The Students News Site of Francis Howell High School

FHHS Today

The Students News Site of Francis Howell High School

FHHS Today

The Students News Site of Francis Howell High School

FHHS Today

Acting Pushes Students Out of Comfort Zones


Action! When an actor or actress hears this word, the butterflies begin. Getting ready to go on stage for a community play or a school play and forgetting just one line could be a recipe for disaster.

“A lot of the time, acting pushes you outside your comfort zone. You can’t be afraid of looking silly or embarrassing yourself,” senior Danielle Hughes said.

Hughes said that letting go and having to embrace a completely different character takes a lot of practice.

“I wouldn’t say acting is hard, per se. I mean, it’s a talent that comes naturally, something you’re born with,” she said.

Hughes maintains that acting has difficult elements such as putting one’s self into another persons’ shoes, especially into a character different from the actor.

Many students participate in outside acting. There are community theatres like St. Charles Community Theatre and Young People’s Theatre.

Hughes said that community theater acting and acting in a school play isn’t much different.

“It’s still a group of people working to put on the best production possible,” Hughes said.

She said that community theatre is “cool” in a sense that it introduces one to much more talent. It shows what people from other schools are capable of and how everyone becomes a family.
Sophomore Aurielle Macchi said that community theater and acting in school plays are much different because the actors are working with people who they don’t know. Macchi also said it’s also a great opportunity to meet people from all over the state.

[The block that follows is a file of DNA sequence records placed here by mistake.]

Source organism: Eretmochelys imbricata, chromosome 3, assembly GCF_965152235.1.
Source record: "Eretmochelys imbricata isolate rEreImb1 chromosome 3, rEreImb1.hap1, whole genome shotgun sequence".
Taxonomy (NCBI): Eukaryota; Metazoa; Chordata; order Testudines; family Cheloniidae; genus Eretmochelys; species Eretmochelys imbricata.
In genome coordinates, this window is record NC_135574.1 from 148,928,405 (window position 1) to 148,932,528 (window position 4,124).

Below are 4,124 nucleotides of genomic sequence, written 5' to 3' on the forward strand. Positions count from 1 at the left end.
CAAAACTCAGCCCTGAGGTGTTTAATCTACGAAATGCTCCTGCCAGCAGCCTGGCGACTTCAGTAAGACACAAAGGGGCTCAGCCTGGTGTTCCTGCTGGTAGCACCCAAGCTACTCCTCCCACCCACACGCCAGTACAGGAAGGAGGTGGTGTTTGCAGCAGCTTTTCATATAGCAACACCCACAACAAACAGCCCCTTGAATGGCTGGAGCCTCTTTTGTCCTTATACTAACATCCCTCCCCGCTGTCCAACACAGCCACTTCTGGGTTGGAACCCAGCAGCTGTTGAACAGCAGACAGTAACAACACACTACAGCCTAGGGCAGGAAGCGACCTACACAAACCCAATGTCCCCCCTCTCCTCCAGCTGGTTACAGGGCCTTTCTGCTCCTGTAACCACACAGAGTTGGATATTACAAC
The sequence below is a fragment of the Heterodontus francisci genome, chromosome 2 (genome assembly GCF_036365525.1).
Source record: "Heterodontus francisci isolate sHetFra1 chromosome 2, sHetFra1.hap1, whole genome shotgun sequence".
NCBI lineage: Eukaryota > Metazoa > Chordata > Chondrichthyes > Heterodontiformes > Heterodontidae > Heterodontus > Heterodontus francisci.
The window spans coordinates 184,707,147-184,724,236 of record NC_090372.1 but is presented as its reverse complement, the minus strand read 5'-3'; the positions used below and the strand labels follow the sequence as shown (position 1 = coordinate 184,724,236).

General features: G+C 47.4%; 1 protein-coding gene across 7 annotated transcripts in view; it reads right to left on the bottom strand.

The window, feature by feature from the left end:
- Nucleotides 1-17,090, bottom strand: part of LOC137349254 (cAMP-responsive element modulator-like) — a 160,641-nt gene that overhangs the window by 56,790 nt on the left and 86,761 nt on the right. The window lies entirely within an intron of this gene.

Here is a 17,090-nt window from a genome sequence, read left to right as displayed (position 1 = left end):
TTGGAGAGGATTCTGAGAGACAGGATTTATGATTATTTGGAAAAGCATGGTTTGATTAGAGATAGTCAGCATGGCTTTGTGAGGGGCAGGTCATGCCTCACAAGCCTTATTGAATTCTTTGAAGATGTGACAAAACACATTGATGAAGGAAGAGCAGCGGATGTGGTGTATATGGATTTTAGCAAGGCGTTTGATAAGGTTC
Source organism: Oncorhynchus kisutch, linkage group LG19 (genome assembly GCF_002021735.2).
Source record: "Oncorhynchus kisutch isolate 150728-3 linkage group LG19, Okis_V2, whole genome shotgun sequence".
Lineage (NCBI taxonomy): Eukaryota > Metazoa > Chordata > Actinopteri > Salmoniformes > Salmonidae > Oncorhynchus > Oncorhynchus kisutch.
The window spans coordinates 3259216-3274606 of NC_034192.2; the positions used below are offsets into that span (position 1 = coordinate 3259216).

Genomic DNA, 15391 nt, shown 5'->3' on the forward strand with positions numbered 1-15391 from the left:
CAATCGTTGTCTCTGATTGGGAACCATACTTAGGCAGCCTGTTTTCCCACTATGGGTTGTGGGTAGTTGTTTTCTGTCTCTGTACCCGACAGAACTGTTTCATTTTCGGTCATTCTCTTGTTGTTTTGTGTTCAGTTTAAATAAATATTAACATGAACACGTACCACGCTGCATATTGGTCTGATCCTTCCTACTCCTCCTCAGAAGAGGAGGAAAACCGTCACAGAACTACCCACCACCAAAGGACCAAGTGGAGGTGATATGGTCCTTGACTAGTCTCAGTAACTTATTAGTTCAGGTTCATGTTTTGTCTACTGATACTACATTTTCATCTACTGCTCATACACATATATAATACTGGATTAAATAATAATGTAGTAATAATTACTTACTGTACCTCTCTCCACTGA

“I’ve worked with people from Edwardsville, IL. to Wentzville, MO.” she said.

According to Hughes, there is no difference in the final product and rehearsal.

“Everything you see in a final, polished play has been done in rehearsal… a million and one times,” she said.

But everything doesn’t just happen over night. All the passion and emotion one sees during a live performance has been done during rehearsal.

During the play A Night at the Wax Museum with Young People’s Theater last year, Macchi’s character, Mary Read, was supposed to come on stage with a group of people. The group of people missed their cue and they had to improvise the whole scene.

“Rehearsals just give us a time to block everything and develop the characters we’re playing,” Hughes said.

Freshman Caleb Kapusciak also had a moment of improvisation. He was in the midst of the live play, Sherlock Holmes Comedy Trilogy. His character, Sir Edward Dare, was supposed to be portrayed as serious and strict. But when the director motioned at him to say his lines, he burst out laughing and broke character.

“I was lucky that my peers improvised around my mistake to get back to the play,” Kapusciak said.

“Once, I frazzled out on stage. I ended up talking really fast and I didn’t portray my character who was supposed to be angry. I sounded nervous, instead,” junior Tina Donnelly said.
Donnelly is the student director for the Limelight Theatre fall play, Distracted. Her job is to help the actors and actresses who are having trouble memorizing lines and portraying their character.

“Linebashing is when we send two or three actors out into the hall to work on lines. One or two kids will have a script and the other(s) will try their best to do lines from memorization. You just work out the kinks and get your lines down,” Donnelly said.

Donnelly says that kids struggle most with blocking, which is going through the play without a set or any props. She said that blocking is difficult because one isn’t aware of what’s going on. She said kids also struggle with emphasising their tone.

“You have to give yourself up when acting. Forget who you are and become your character. Focus on that and staying calm and you will be fine!” Donnelly said.
“When you’re just rehearsing a show, it always starts out just as a skeleton and you have to build onto that with character and personality and movement and then the technical aspects of it come on stage,” Macchi said.

Written by: Emily Aiken